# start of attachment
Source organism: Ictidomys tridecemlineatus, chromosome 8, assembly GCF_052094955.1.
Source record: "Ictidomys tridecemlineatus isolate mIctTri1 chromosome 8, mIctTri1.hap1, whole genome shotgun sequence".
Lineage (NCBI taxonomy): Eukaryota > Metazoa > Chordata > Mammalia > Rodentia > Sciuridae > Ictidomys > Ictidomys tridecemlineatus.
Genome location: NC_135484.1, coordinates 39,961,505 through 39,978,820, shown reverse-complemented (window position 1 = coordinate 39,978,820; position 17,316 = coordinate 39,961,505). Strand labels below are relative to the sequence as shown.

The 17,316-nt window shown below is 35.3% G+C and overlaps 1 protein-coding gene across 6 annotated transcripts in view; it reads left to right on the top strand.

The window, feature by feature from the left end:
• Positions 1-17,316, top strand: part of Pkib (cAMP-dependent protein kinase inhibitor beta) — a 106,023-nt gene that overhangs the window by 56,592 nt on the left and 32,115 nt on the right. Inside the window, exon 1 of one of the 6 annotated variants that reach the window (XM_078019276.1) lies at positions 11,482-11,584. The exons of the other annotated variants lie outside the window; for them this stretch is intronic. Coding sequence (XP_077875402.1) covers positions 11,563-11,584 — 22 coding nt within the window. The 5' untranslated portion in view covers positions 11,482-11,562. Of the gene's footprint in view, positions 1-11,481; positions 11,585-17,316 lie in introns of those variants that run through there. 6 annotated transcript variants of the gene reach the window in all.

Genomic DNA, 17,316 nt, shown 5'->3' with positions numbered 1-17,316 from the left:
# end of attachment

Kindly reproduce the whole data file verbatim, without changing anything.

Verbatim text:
Source organism: Ictidomys tridecemlineatus, chromosome 8, assembly GCF_052094955.1.
Source record: "Ictidomys tridecemlineatus isolate mIctTri1 chromosome 8, mIctTri1.hap1, whole genome shotgun sequence".
Lineage (NCBI taxonomy): Eukaryota > Metazoa > Chordata > Mammalia > Rodentia > Sciuridae > Ictidomys > Ictidomys tridecemlineatus.
Genome location: NC_135484.1, coordinates 39,961,505 through 39,978,820, shown reverse-complemented (window position 1 = coordinate 39,978,820; position 17,316 = coordinate 39,961,505). Strand labels below are relative to the sequence as shown.

The 17,316-nt window shown below is 35.3% G+C and overlaps 1 protein-coding gene across 6 annotated transcripts in view; it reads left to right on the top strand.

The window, feature by feature from the left end:
• Positions 1-17,316, top strand: part of Pkib (cAMP-dependent protein kinase inhibitor beta) — a 106,023-nt gene that overhangs the window by 56,592 nt on the left and 32,115 nt on the right. Inside the window, exon 1 of one of the 6 annotated variants that reach the window (XM_078019276.1) lies at positions 11,482-11,584. The exons of the other annotated variants lie outside the window; for them this stretch is intronic. Coding sequence (XP_077875402.1) covers positions 11,563-11,584 — 22 coding nt within the window. The 5' untranslated portion in view covers positions 11,482-11,562. Of the gene's footprint in view, positions 1-11,481; positions 11,585-17,316 lie in introns of those variants that run through there. 6 annotated transcript variants of the gene reach the window in all.

Genomic DNA, 17,316 nt, shown 5'->3' with positions numbered 1-17,316 from the left: